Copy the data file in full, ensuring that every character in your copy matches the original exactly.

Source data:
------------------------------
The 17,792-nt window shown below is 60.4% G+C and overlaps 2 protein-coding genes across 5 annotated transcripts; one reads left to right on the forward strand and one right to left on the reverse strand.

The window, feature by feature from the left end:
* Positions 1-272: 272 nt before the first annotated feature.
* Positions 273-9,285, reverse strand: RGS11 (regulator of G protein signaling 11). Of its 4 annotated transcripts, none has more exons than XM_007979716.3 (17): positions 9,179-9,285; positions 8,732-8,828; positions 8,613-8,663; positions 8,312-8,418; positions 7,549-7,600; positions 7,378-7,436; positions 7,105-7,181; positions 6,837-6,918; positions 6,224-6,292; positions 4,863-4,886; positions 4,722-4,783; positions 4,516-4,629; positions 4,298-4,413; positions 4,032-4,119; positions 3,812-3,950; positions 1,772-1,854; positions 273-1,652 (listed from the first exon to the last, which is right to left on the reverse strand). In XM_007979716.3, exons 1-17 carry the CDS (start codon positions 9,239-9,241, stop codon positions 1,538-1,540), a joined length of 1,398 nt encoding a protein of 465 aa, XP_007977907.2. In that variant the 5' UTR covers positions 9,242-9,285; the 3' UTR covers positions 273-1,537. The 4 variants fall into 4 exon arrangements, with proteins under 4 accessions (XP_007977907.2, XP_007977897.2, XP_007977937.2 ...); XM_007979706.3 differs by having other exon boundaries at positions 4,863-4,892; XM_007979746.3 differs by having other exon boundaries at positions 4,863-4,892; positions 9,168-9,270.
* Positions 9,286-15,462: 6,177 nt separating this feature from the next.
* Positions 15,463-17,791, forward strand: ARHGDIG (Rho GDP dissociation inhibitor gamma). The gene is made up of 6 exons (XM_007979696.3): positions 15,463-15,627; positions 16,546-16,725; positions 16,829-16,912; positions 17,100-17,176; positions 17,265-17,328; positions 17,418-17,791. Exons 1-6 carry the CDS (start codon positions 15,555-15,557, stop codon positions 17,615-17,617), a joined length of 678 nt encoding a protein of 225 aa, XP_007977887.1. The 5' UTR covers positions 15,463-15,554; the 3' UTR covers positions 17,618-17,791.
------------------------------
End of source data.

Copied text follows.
The 17,792-nt window shown below is 60.4% G+C and overlaps 2 protein-coding genes across 5 annotated transcripts; one reads left to right on the forward strand and one right to left on the reverse strand.

The window, feature by feature from the left end:
* Positions 1-272: 272 nt before the first annotated feature.
* Positions 273-9,285, reverse strand: RGS11 (regulator of G protein signaling 11). Of its 4 annotated transcripts, none has more exons than XM_007979716.3 (17): positions 9,179-9,285; positions 8,732-8,828; positions 8,613-8,663; positions 8,312-8,418; positions 7,549-7,600; positions 7,378-7,436; positions 7,105-7,181; positions 6,837-6,918; positions 6,224-6,292; positions 4,863-4,886; positions 4,722-4,783; positions 4,516-4,629; positions 4,298-4,413; positions 4,032-4,119; positions 3,812-3,950; positions 1,772-1,854; positions 273-1,652 (listed from the first exon to the last, which is right to left on the reverse strand). In XM_007979716.3, exons 1-17 carry the CDS (start codon positions 9,239-9,241, stop codon positions 1,538-1,540), a joined length of 1,398 nt encoding a protein of 465 aa, XP_007977907.2. In that variant the 5' UTR covers positions 9,242-9,285; the 3' UTR covers positions 273-1,537. The 4 variants fall into 4 exon arrangements, with proteins under 4 accessions (XP_007977907.2, XP_007977897.2, XP_007977937.2 ...); XM_007979706.3 differs by having other exon boundaries at positions 4,863-4,892; XM_007979746.3 differs by having other exon boundaries at positions 4,863-4,892; positions 9,168-9,270.
* Positions 9,286-15,462: 6,177 nt separating this feature from the next.
* Positions 15,463-17,791, forward strand: ARHGDIG (Rho GDP dissociation inhibitor gamma). The gene is made up of 6 exons (XM_007979696.3): positions 15,463-15,627; positions 16,546-16,725; positions 16,829-16,912; positions 17,100-17,176; positions 17,265-17,328; positions 17,418-17,791. Exons 1-6 carry the CDS (start codon positions 15,555-15,557, stop codon positions 17,615-17,617), a joined length of 678 nt encoding a protein of 225 aa, XP_007977887.1. The 5' UTR covers positions 15,463-15,554; the 3' UTR covers positions 17,618-17,791.